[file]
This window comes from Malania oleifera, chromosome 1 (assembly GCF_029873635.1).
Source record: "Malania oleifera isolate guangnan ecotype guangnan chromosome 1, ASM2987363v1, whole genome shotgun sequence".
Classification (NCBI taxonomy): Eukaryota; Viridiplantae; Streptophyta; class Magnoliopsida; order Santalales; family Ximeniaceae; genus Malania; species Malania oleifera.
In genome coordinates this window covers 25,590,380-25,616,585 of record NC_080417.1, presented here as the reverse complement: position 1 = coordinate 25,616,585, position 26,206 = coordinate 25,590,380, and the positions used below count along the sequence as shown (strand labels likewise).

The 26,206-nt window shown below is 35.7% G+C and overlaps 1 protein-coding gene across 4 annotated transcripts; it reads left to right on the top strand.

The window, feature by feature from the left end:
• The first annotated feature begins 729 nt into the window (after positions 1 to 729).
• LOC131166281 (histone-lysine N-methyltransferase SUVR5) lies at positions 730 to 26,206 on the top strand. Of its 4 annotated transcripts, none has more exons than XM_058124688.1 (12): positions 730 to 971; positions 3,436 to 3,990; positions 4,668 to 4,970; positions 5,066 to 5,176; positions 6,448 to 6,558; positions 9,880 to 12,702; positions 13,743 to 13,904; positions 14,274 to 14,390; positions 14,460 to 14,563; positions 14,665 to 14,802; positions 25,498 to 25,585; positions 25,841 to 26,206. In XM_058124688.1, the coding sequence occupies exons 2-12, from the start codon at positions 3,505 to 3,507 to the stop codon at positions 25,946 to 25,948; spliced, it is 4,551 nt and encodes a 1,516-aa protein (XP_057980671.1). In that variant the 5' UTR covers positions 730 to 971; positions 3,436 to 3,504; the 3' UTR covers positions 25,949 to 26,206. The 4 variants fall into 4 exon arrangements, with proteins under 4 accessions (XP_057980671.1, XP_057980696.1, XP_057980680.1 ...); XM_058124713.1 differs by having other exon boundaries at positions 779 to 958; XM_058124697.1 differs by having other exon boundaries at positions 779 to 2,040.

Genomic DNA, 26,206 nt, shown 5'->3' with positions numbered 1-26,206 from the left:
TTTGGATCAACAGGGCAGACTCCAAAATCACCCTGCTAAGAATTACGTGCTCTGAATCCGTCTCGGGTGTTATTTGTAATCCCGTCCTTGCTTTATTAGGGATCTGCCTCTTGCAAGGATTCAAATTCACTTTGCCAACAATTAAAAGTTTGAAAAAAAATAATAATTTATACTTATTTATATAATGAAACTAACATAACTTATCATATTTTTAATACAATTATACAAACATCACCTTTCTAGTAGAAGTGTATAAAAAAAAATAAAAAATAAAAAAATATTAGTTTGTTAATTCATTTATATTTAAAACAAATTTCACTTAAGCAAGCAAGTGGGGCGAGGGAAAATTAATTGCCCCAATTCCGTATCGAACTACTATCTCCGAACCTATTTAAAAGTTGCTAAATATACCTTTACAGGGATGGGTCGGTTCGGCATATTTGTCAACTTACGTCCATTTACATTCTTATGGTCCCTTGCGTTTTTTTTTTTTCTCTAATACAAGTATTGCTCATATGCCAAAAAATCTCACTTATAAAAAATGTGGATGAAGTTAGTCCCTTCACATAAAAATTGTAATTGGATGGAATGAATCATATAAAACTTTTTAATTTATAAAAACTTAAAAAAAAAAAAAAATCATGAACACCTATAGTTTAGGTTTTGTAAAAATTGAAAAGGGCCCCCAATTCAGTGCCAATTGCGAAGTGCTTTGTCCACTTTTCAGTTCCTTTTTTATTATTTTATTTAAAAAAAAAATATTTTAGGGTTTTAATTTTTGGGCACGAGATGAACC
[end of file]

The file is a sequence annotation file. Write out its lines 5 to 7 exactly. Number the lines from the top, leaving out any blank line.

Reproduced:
The 26,206-nt window shown below is 35.7% G+C and overlaps 1 protein-coding gene across 4 annotated transcripts; it reads left to right on the top strand.

The window, feature by feature from the left end:
• The first annotated feature begins 729 nt into the window (after positions 1 to 729).